What could a psychology from the standpoint of the subject be?
There has been a lot of talk recently about a "renewal of psychology", and the various proposals emerging under this rubric appear to have at least one thing in common: they are all dedicated to a scientific reaffirmation of the human subject, which has been largely neglected by traditional nomological psychology. This is not only expressed by the fact that we are now hearing about subject science, subject theory, subject orientation, subject development, and the like in strategically significant contexts. A reaffirmation of the subject is also more or less explicitly embodied in other basic concepts, such as "qualitative" research, "interpretative" paradigms, "hermeneutic" analyses, and "life-world". Given such a consensus between different alternative psychologies, the question then arises of what this means for the individual approaches, i.e. what theoretical and methodological consequences this consensus entails. Evidently, simply invoking the subject does not necessarily lead to agreement in fundamental scientific thinking and research. Rather, the shared interest in the subject merely provides a basis for debate on the question of what kind of research is needed to develop a psychology appropriate to human subjectivity.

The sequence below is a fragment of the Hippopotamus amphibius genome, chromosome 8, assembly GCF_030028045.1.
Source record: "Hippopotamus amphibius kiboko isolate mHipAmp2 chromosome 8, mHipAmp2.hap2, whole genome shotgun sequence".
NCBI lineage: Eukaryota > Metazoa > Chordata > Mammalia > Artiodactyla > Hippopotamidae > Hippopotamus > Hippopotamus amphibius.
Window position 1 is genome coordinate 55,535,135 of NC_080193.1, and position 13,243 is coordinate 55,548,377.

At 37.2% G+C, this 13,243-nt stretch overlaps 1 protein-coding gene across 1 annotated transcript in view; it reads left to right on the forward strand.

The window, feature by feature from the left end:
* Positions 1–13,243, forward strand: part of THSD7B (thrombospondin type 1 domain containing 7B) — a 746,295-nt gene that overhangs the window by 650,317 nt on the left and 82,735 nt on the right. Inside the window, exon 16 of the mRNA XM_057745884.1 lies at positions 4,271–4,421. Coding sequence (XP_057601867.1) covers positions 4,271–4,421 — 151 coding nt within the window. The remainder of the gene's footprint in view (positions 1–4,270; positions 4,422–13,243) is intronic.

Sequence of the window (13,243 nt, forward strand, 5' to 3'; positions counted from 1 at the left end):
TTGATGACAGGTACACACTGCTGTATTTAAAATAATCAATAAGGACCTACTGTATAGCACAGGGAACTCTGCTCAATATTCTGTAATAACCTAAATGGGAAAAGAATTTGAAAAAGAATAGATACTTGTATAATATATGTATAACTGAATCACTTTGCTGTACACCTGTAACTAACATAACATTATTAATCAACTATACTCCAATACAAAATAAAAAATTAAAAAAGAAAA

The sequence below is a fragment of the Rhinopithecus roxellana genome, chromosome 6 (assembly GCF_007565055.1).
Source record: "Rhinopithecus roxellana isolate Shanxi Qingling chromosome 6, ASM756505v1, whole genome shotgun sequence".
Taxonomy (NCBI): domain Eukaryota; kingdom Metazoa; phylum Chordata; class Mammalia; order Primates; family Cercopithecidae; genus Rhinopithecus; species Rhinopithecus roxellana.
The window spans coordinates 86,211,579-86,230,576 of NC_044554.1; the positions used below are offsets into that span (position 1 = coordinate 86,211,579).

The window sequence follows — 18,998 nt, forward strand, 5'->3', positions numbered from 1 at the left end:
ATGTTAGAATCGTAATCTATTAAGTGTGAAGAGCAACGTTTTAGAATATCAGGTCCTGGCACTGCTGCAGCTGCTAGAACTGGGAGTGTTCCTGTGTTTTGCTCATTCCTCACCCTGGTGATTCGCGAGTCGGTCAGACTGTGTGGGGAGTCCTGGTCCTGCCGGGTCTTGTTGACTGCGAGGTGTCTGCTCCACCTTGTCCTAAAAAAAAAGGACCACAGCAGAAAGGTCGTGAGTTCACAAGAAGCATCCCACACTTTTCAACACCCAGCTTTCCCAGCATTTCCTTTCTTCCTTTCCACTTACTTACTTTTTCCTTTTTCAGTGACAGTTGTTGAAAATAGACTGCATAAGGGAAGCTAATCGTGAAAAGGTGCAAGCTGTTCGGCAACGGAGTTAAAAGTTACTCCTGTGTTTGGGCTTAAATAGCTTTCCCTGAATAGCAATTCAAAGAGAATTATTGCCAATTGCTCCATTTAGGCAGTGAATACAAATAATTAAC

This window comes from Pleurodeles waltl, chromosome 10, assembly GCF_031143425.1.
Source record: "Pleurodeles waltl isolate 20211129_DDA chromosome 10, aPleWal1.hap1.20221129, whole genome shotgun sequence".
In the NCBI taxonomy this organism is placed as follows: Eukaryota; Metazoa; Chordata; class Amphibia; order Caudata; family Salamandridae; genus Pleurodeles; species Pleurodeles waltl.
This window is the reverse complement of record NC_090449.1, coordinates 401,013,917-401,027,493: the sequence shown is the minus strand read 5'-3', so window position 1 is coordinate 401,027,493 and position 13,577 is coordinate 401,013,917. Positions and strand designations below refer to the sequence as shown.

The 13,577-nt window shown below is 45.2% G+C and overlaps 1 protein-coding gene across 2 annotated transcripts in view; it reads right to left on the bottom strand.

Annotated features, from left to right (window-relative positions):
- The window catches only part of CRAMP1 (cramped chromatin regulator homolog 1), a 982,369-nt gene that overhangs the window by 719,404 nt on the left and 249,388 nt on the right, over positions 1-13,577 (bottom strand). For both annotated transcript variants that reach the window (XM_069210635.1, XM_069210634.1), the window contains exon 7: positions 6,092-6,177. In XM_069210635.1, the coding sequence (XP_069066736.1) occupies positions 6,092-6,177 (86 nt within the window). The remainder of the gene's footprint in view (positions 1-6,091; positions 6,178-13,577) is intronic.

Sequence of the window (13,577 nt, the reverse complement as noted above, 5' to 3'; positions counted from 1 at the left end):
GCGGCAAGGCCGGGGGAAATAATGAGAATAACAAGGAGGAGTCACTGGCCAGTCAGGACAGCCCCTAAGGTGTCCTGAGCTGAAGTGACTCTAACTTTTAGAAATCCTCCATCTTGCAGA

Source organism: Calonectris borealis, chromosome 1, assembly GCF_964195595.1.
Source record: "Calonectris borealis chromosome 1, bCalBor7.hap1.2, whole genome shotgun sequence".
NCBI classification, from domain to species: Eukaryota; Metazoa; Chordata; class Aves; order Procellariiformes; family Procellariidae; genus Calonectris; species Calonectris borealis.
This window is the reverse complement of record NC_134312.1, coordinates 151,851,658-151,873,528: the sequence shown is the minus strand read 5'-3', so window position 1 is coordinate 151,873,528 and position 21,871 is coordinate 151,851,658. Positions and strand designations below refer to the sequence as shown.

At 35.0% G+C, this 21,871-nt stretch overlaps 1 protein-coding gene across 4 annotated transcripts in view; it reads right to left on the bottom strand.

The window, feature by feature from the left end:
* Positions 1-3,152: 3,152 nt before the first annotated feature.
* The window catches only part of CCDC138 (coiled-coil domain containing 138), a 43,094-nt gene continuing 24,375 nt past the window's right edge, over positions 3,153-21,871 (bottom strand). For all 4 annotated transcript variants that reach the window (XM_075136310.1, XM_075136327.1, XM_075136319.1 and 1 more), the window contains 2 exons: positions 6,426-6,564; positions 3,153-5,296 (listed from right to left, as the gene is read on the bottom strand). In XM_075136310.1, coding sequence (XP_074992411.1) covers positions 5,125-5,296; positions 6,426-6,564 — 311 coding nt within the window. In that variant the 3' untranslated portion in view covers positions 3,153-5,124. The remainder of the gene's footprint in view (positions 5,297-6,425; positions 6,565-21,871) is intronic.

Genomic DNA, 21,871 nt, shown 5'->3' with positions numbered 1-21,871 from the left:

Holzkamp, K. (2013)., What could a psychology from the standpoint of the subject be?, in K. Holzkamp, Psychology from the standpoint of the subject, Basingstoke, Palgrave Macmillan, pp. 46-59.
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